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Photo courtesy of Brand USA


Mountainville, NY

1.5 hours by car from NYC

New York City has some of the best art collections in the world, but what it sorely lacks is the sheer outdoor space needed for an epic sculpture park. That's where Storm King Art Center comes into play, just an hour-and-a-half drive from the city. This 100-plus-piece collection of massive iron and stone sculptures unfolds on 500 acres of landscaped fields and rolling hills in the Lower Hudson Valley. After an afternoon in the sun, head to the Hudson Street Cafe in nearby Cornwall-on-Hudson to nosh on a specialty salad or sandwich, like grilled seasonal veggies on ciabatta with goat cheese and basil pesto. If you chose to take the train (or won a pre-trip designated driver coin toss), end your day at the Newburgh Brewing Company taproom with a funky brew – the tart Black Oyster Cult or aromatic Chile Lime Stout, perhaps – in hand.

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Trip Ideas outdoor sky ground pier scene water Sea walkway Coast shore Beach Ocean bridge morning dusk boardwalk evening Sunset dawn nonbuilding structure sunrise bay wave sandy day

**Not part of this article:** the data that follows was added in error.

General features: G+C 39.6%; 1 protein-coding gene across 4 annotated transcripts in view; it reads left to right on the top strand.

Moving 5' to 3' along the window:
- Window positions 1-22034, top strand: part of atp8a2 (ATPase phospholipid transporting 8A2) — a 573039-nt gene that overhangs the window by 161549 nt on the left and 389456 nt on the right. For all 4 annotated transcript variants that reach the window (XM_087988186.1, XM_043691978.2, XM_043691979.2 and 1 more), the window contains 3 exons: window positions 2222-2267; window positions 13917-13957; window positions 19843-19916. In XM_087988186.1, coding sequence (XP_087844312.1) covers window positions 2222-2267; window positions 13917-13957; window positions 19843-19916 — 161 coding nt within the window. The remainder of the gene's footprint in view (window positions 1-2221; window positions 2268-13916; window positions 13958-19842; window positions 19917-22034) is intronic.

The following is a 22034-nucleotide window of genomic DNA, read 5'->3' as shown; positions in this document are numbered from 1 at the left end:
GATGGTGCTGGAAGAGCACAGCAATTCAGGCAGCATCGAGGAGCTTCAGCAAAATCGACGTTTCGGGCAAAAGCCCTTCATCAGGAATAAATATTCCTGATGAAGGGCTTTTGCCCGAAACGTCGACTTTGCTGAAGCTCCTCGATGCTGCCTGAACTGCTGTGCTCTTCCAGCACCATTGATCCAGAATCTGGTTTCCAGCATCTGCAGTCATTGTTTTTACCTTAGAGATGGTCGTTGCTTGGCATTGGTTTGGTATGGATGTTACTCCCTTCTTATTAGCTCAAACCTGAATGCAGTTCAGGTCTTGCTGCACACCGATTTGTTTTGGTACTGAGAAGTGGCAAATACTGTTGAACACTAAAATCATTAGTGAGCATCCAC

Photo by Valibhav Bhosale


Atlantic City, NJ

Just over 2 hours by car from NYC

Are you a city-based beach bum who’s sick of journeying to Rockaway or Coney Island for your sun and sand fix? If so, consider AC your breezy alternative. Here, after parking their coolers and towels on the sand, visitors can saunter along the iconic Steel Pier for rides on the Double Decker carousel and Ferris Wheel between dips in the Atlantic. After spending all that energy in the surf, lunch is in order. Dock's Oyster House, a sit-down spot whose raw bar features 10 oyster varieties, has been in business since 1897. Or, for a low-key lunch you can easily lug back to the shore, look for the red-and-white awning of the White House Sub Shop on the corner of Arctic and Mississippi.

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Photo by Ira Lippke


Tarrytown, NY

One hour by car or train from NYC